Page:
The EcoSanRes Programme, in collaboration with the Swedish University of Agricultural Sciences (SLU), is developing guidelines for the agricultural use of urine and faeces. The guidelines aim to educate ecological sanitation users about how to handle the urine and faeces in a safe and beneficial manner and thus promote the use of human excreta in agriculture. The use of human excreta as a fertilizer is beneficial from environmental, economic and social perspectives. Increasing crop yields through the use of sanitized urine and faeces is cost-effective (requiring only an investment in the ecosan toilet and secondary treatment system), and greater crop yields increase nutrition in the household and help to alleviate poverty. In addition, use of human excreta in agriculture aids in gender development, especially in households headed by women since these are often the poorest, by creating a possible source of income and improved nutrition. The guidelines are developed by gathering information from previously conducted experiments and comparing human excreta (as a fertilizer) to commercially produced chemical fertilizers. The guideline will be adapted to various climates and crops.

1/06/2011


Institute for Sustainable Futures University of Technology Sydney

The institute’s work in relation to minerals is outlined in Mineral Futures Discussion Paper: Sustainability Issues, Challenges and Opportunities which was prepared for CSIRO Minerals Down Under Flagship by the Institute for Sustainable Futures, UTS & the Centre for Social Responsibility in Mining (Uni of Qld), Sydney, Australia. A further report on peak minerals in Australia was produced by the Institute in collaboration with Gavin Mudd from Monash University: Peak Minerals in Australia: a review of changing impacts and benefits.

1/06/2011


Phosphorus Depletion: Development Policy Review Network

Global reserves of phosphorus are running out and, since plants need phosphate to grow, this poses an enormous challenge for global food production in the foreseeable future. A shortage of phosphate could ultimately result in large-scale famine and social-political turmoil. Surprisingly, phosphorus depletion did not seem to be on the political agenda some time ago. In order to increase awareness of these problems, the Netherlands Water Partnership, WASTE and Plant Research International initiated a one-year DPRN process to place the issue on the Dutch and European political agendas.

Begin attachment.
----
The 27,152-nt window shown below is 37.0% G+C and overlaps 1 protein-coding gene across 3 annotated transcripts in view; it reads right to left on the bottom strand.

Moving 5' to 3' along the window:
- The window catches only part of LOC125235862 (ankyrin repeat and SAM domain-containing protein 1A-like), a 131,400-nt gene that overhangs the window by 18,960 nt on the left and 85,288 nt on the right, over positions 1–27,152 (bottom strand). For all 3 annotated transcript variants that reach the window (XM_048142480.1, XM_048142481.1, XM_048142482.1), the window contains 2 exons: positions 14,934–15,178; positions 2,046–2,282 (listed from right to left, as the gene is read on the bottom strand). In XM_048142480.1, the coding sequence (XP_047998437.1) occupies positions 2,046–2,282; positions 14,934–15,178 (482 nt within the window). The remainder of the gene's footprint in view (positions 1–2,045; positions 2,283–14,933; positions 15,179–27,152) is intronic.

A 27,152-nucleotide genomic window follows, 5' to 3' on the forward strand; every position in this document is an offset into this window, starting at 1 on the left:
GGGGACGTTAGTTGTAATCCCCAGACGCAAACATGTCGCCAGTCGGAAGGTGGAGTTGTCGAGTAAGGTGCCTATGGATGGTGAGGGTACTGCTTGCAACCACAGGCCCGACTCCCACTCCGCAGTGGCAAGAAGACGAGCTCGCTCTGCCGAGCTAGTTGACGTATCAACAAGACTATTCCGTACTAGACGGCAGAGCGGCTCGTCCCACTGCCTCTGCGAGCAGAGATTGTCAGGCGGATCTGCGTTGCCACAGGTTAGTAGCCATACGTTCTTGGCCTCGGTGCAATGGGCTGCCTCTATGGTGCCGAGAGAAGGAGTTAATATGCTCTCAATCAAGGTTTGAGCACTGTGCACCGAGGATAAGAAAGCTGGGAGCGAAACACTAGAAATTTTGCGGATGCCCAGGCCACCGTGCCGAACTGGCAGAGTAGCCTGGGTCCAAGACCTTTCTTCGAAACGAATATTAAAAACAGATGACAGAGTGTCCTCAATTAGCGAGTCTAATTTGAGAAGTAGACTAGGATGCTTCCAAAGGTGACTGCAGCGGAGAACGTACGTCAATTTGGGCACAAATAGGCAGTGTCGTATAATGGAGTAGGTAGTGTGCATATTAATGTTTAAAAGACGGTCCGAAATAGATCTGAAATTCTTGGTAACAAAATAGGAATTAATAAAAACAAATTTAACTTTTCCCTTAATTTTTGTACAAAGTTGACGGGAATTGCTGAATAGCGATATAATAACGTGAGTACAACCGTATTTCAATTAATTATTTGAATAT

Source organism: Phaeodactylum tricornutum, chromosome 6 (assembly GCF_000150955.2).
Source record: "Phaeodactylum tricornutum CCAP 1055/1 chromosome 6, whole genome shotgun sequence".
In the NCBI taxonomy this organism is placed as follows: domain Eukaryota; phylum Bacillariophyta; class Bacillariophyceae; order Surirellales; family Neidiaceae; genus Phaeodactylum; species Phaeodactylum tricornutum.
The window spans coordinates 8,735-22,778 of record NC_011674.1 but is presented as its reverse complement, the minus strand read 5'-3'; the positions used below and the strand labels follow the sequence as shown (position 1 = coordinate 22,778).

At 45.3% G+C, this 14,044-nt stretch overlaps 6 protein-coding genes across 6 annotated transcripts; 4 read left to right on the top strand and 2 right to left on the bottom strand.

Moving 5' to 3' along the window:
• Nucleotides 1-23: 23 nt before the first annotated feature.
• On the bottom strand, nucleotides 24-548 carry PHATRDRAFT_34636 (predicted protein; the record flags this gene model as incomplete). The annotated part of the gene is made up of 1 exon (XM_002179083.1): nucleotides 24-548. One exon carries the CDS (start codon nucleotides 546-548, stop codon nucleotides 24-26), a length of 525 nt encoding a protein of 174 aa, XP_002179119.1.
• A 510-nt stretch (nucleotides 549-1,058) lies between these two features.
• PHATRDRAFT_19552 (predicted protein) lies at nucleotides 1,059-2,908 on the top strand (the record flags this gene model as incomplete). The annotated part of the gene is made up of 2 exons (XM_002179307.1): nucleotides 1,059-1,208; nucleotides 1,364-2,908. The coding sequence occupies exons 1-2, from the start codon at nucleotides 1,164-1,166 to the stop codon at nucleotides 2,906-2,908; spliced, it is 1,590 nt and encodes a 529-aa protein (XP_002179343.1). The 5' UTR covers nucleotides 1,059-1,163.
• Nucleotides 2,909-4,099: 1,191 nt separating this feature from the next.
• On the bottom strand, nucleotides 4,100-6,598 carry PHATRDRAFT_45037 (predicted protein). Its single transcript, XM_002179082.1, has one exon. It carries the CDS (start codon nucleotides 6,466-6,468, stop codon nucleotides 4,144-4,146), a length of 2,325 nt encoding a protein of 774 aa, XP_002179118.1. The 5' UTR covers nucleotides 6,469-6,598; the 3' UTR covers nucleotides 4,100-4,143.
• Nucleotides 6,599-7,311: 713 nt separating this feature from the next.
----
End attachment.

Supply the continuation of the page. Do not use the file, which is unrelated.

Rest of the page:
1/06/2011


Phosphate Recovery: Technische Universität Darmstadt, Institut WAR

This website aims to provide an information platform on the recycling of phosphates. Closing the phosphate cycle reduces consumption of phosphate rock resources and reduces energy consumption (greenhouse gas emissions). Phosphate is present in sewage (from human urine and excrement, food wastes, detergents …), animal wastes, and certain industrial waste streams (metallurgy, food industry …). Phosphate can be recycled by many routes: by using animal wastes or sewage biosolids to fertiliser agricultural land, use of sewage nutrients in biomass production, use of sewage sludge incineration ash as a raw material in the phosphate industry, precipitation of phosphates in sewage works or animal treatment (as struvite, calcium phosphates …). A majority of phosphates in sewage and animal wastes worldwide is already recycled through agricultural use of biosolids, but this is not feasible where waste streams exceed agricultural needs (intensive animal production, large cities, urban areas). A number of phosphate recovery installations are operational recycling phosphate from sewage into industry or as a mineral fertiliser. A wider development of P-recovery will require a combined movement of R&D and process development, water industry involvement and regulator pressure.

1/06/2011


BMBF/BMU Funding Programme: "Recycling management of plant nutrients, especially phosphorus"

The recovery of phosphorus (phosphate) from waste materials - especially from municipal waste water and sewage sludge as well as from further applicable secondary raw materials - takes centre stage of the shared funding programme. Because a lot of the considered feed materials contain in addition to phosphorus further plant nutrients as e.g. nitrogen, potassium, magnesium as well as micro nutrients projects are recommended which aim also the recovery of these plant nutrients. As an example for feed materials, which contain significant amounts of phosphate and further plant nutrients, shall be mentioned: municipal waste water, sewage sludge and ashes of sewage sludge incineration, meat and bone meal, meat pulp as well as waste of slaughterhouses, surplus liquid manure, chicken faeces and dung, food wastes as well as waste of the food industry. The produced materials for the fertiliser industry have to fulfil the following conditions: the contained plant nutrients - especially phosphate - have to be sufficiently soluble to be taken up by the plant roots, the amount of pollutants, as e.g. heavy metals and (persistent) organic pollutants, shall definitely fall below the legal requirements for fertilisers and shall, if applied appropriately, not lead to an accumulation of pollutants in the ground, and the produced materials shall be used as fertiliser either alone without any further treatment or as a mixture. On the other hand they shall be suitable for the fertiliser industry as an intermediate product.

1/06/2011